He also fought for the chance to do something for other suppressed and exploited artists. He established an international syndicate for cartoonists, and in one instance that Couch relates, Robinson had to smuggle money into the Soviet Union in order to pay an artist whose work he had sold to the New York Times. When I asked him about the incident, he said, “Fortunately, they never searched me. They would’ve confiscated it”. Many of the artists he helped publish never expected to see a dime from their work, much less a high profile publication. One of them told him, “You don’t know what this means to me. It will help feed my family for a year”.

Robinson was also on the front line of the biggest battle for creator’s rights in comic book history. In the ’70s, Jerry Siegel and Joe Shuster were nearly destitute, a shocking condition for the two men who, as teenagers 40 years earlier, created Superman and sold him to DC Comics for $130 apiece. Meanwhile, Warner Brothers was preparing a big budget film adaptation. Robinson and Neal Adams, the most popular comic book artist at the time, joined forces to pressure the company into helping Siegel and Shuster. DC finally agreed to a financial settlement, but as Couch explains, Robinson wouldn’t quit fighting for their creator credit. In the end, the company relented. Today, when someone picks up a Superman book or watches an episode of Smallville, Siegel and Shuster’s names are prominently credited as Superman’s creators—one of the best legacies of Robinson’s career.

His passion for making sure creators receive both pay and credit no doubt comes from his experiences with the sordid history of the comic book industry where most writers and artists were never credited for their work and where their creations became corporate property. In his own case, the mysterious and now legendary contract Bob Kane arranged with the company effectively eliminated any official recognition for writer Bill Finger or for Robinson’s own creative contributions to Robin and the Joker. In fact, for years every Batman story appeared with Kane’s stamp on the first page, implying to many readers that the work inside was his.

In contrast, Robinson has a nearly compulsive need to give credit where it’s due. Not only has he spent years reminding everyone about Bill Finger’s work on Batman, but he also rarely talks about any of his projects without bringing other people’s names into the discussion. When I told him how impressed I was by Still Life, he almost immediately launched into the story of how he couldn’t decide on a name until his wife finally recommended Still Life, which he says “was perfect”.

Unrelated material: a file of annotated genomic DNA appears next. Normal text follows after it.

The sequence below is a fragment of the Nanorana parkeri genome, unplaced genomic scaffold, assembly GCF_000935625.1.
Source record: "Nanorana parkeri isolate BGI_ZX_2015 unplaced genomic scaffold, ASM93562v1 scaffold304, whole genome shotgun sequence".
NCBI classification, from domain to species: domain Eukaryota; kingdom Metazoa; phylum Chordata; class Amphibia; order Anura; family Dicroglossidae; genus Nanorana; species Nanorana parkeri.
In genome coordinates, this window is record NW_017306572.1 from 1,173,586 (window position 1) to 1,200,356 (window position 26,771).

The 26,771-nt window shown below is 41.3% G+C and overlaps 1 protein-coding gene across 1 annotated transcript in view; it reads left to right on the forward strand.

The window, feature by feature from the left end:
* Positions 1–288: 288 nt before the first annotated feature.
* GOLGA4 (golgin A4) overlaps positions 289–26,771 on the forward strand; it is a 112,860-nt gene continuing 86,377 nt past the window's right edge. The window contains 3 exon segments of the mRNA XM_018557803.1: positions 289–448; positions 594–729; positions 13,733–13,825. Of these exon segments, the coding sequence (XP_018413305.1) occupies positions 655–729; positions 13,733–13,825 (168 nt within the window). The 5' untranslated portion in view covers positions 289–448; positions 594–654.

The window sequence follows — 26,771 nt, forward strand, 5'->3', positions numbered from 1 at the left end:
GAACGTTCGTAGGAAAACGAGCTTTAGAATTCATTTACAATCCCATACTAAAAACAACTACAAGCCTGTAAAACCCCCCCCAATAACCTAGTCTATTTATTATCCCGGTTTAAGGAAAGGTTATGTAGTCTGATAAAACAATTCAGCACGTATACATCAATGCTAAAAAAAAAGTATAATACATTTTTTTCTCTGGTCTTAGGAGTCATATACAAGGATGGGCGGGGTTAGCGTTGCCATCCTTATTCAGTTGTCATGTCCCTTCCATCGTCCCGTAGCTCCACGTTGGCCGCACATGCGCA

Some of the challenges in the profession go beyond artist’s rights. He sees another struggle for the future of editorial cartoons in the face of declining newspaper circulations and the increasing pessimism about the future of print media. “That’s being debated now. I just don’t know. I can speculate about a lot of things. The whole field is in flux”. According to Robinson, the “progress of a strip is tied to technology. Every advance has dictated a change in the art and what you could do”. He hopes that there is still a future for print. Some things “can’t be reproduced on a computer screen”.

Few careers are as busy or varied as Robinson’s. Part of what makes Jerry Robinson: Ambassador of Comics such an impressive book is Couch’s decision to take such a comprehensive view. Robinson’s career has been unlike most comic book creators. While some may try to define him by his seven years on Batman, he’s spent the rest of his career traveling the world, meeting several US Presidents, and hobnobbing with people like Carl Sandburg. Couch covers every aspect of Robinson’s 70-year career, providing many wonderful details and presenting numerous full-page examples of Robinson’s work. Couch concludes with a portfolio of Robinson’s art and photography, and he even includes a prose short story—quite appropriate for the man who originally set out to be a writer.

Photograph (partial) copyright © 2010 Holger Keifel. All rights reserved.

Given the ugliness of the battles over credits, the often unflattering portraits of Bob Kane published elsewhere, and the countless sad stories of cartoonists being exploited by corporations or censored by the government, the biggest surprise and weakness of Couch’s book is the absence of any “dirt”. Even when discussing the Siegel and Shuster story, one of the bleakest in the history of the industry, the book remains almost cheery. However, Robinson seems to set the tone here, as well. While he admits that there have been some “bumpy roads”, he brushes off the idea of dwelling on the negative. “Well, having survived all that, I guess I might’ve had a positive [view]”.

That positive view comes, not just from survival, but from the success of having thwarted the conventions of a corporate-dominated industry. His story particularly resonates today. In a culture where Queen Bee executives earn millions of dollars on the backs of thousands of exploited worker drones, Robinson’s belief in the value of his art and his fight for the rights of individual artists couldn’t be more timely. Maybe the perpetuity of this struggle helps to explain the drive of this multi-tasking octogenarian. One thing’s for sure—life with Jerry Robinson is never still.